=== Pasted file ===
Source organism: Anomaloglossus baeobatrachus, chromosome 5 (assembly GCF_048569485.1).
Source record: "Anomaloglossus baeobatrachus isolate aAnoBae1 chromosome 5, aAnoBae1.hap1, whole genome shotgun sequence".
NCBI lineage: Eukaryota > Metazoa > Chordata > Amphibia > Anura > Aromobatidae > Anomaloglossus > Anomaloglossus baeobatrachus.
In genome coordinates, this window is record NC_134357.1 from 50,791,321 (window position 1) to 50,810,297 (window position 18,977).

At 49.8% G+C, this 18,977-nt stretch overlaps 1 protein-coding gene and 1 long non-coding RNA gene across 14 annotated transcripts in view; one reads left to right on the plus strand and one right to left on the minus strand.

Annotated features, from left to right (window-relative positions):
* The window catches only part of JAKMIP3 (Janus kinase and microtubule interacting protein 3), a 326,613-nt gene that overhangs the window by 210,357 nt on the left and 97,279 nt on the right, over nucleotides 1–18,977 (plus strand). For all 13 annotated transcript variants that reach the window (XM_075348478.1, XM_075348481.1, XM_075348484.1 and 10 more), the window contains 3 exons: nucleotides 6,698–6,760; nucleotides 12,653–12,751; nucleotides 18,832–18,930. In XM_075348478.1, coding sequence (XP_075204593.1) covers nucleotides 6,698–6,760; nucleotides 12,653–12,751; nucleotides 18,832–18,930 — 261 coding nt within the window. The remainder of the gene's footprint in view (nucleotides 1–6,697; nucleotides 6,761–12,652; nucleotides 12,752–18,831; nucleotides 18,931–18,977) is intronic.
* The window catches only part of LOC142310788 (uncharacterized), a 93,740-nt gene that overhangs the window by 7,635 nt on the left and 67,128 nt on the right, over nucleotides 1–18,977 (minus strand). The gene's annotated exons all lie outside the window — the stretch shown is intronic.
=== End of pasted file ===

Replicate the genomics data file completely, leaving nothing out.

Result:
Source organism: Anomaloglossus baeobatrachus, chromosome 5 (assembly GCF_048569485.1).
Source record: "Anomaloglossus baeobatrachus isolate aAnoBae1 chromosome 5, aAnoBae1.hap1, whole genome shotgun sequence".
NCBI lineage: Eukaryota > Metazoa > Chordata > Amphibia > Anura > Aromobatidae > Anomaloglossus > Anomaloglossus baeobatrachus.
In genome coordinates, this window is record NC_134357.1 from 50,791,321 (window position 1) to 50,810,297 (window position 18,977).

At 49.8% G+C, this 18,977-nt stretch overlaps 1 protein-coding gene and 1 long non-coding RNA gene across 14 annotated transcripts in view; one reads left to right on the plus strand and one right to left on the minus strand.

Annotated features, from left to right (window-relative positions):
* The window catches only part of JAKMIP3 (Janus kinase and microtubule interacting protein 3), a 326,613-nt gene that overhangs the window by 210,357 nt on the left and 97,279 nt on the right, over nucleotides 1–18,977 (plus strand). For all 13 annotated transcript variants that reach the window (XM_075348478.1, XM_075348481.1, XM_075348484.1 and 10 more), the window contains 3 exons: nucleotides 6,698–6,760; nucleotides 12,653–12,751; nucleotides 18,832–18,930. In XM_075348478.1, coding sequence (XP_075204593.1) covers nucleotides 6,698–6,760; nucleotides 12,653–12,751; nucleotides 18,832–18,930 — 261 coding nt within the window. The remainder of the gene's footprint in view (nucleotides 1–6,697; nucleotides 6,761–12,652; nucleotides 12,752–18,831; nucleotides 18,931–18,977) is intronic.
* The window catches only part of LOC142310788 (uncharacterized), a 93,740-nt gene that overhangs the window by 7,635 nt on the left and 67,128 nt on the right, over nucleotides 1–18,977 (minus strand). The gene's annotated exons all lie outside the window — the stretch shown is intronic.